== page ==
In advance of the 2015 Annual Meeting, we invited SNAP members to contribute summaries of panels, roundtable and section meetings, forums, and pop-up sessions. Summaries represent the opinions of their individual authors; they are not necessarily endorsed by SNAP, members of the SNAP Steering Committee, or SAA.
Guest author: Kelly Kietur, archivist at a private archive and SNAP Roundtable Vice Chair/Chair-Elect
- Continuing topics:
- Discussion of telecommuting/alternative work hours – the Twitter chat was very successful
- The status of women within the archival field
- WAR social media/blogs – putting publications and presentations on WAR blog
- Contact people on WAR for more information on this
- The establishment of the WAR internship
- Three livetweet sessions
- Lean In 2
- Archival turn in feminism
- Telecommuting/alternative work hours
- New officers
- Bethany Glenn Anderson – co-chair
- Elizabeth Clemens – steering committee
- Ongoing project – women’s employment survey/larger analysis of the profession
- Projects for 2015-2016
- Looking for topics for livetweet sessions
- WAR internship
The Archival Mystique – Alexandra Orchard and Leslie Van Veen McRoberts
Some of the concerns about archives is that there are few women in leadership and tech roles, professional development concerns, hidden womens’ collections, and inadequate understanding and awareness outside of archives.
The percentage of women in SAA has increased over the decades. In 1936 23.% percent of SAA members were women. By the 1970s female membership had grown to 33% as well as brought about progressive change, such as the establishment of Archivists for Action, Ad Hoc Committee on the Status of Women in the Archival Profession, and the Women’s Caucus. SAA membership reached a female majority by the 1990s, with a 2006 census showing membership as 65% female.
These percentages don’t necessarily reflect the numbers of women in the profession, however. In the early days potential SAA members had to apply for membership. This requirement was removed in 1955 but many people still had the notion that this was still in effect. SAA was also seen as cliquey and very much a “gentlemen’s club” – women were discriminated against and were not visible in leadership positions.
As the archival profession becomes more feminized, salary and job status should be closely monitored to identify problems that occur in other feminized professions. The MLIS is becoming the degree of choice for archivists, and librarianship has been historically female. Margaret C. Norton was a prominent woman in the early days of the archival profession and was often characterized as someone who was shrill, strident, vociferous, and used venomous language.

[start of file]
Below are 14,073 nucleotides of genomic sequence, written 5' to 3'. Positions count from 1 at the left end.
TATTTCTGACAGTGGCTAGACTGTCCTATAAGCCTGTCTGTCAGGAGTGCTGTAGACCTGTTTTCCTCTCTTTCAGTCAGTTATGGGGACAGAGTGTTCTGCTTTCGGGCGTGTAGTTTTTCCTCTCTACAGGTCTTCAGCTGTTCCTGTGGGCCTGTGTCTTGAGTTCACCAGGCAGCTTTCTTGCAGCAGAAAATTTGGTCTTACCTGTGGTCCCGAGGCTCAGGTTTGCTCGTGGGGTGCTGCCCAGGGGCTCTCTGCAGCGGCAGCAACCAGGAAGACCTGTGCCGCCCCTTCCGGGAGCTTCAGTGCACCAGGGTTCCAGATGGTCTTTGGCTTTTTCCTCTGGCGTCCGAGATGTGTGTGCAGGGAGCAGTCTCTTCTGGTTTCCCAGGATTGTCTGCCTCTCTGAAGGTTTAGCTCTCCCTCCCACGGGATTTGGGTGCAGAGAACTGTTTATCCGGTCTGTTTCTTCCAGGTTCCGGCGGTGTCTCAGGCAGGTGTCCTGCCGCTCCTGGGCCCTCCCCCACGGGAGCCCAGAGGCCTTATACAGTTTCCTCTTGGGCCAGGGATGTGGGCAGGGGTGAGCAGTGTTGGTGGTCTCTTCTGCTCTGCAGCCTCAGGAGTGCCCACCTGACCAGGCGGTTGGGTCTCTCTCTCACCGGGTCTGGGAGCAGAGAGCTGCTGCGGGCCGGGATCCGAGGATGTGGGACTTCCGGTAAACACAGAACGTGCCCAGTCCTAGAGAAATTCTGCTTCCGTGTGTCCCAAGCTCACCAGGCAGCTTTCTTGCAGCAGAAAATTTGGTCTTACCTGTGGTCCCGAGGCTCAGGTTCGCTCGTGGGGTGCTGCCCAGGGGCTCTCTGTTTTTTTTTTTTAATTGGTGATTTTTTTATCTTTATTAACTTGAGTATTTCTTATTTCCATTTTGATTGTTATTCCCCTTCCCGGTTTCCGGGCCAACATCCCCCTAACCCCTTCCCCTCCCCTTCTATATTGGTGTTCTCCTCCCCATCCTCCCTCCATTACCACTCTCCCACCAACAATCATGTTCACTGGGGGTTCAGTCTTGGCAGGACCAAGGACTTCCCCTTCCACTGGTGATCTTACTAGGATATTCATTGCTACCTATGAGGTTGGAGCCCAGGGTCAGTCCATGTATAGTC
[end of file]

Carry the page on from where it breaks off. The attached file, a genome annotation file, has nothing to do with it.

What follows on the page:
There are various factors that could be holding women back in archival leadership. Only two of the Archivists of the United States has been female, and they were only acting archivists – none of them got promoted to the appointed role. Women’s collections are also subject to issues – these collections may not be as visible as others or may be split between two different repositories, with the records of her public life going to one place and her personal papers to another. It is important to be vigilant in documenting women’s collections, and having separate women’s collections are critical to promote women’s history.
Professional identity is also a long-standing problem. A man is two times more likely to be the head of special collections than a woman. How do we remove the stereotype of cardigans, buns, and clunky clogs? How can we progress if we are only judged by our appearance? Who we are impacts what we do. Pregnancy does not define us as professionals, but working women are criticized for what we do and what we don’t do. Women are often dismissed as “emotional” and “hormonal.”
How do we counter this? We need to “live dangerously” – we need to participate and we need to step forward. We need to advocate for women – defeating stereotypes, pay inequity, and leadership – and we need to advocate for archivists and the archival profession.
Under Pressure: How Workplace Change Impacts Women Archivists – Alison Stankrauff and Kristen Chinery
Stress can come with both good and bad change, and stress can occur in toxic work environments. Dealing with stress is commonly put on the person with the experience and not on common stressors such as work environments and budget issues. Elevated cortisol levels in women with high workloads can affect them physically as well as mentally – “stress makes you fat, bitchy, and bald.”
Working women often have the stress of a double day with their roles at work as well as at home. They experience role strain and with more roles comes more stress. There is a cumulative risk with stress – stressors may not be harmful individually, but they can become harmful when combined. Workload and job expectations as well as discrimination, isolation, and stereotyping combine to make a higher cumulative risk for stress-related problems at work.
Some think that glass ceilings in the archival field aren’t getting broken, but becoming even thicker. Extra work is seen as a “gift” but actual commitment to projects and the job is downplayed. Lone arrangers often experience significant amounts of stress due to the fact that they are expected to wear many hats in their institutions.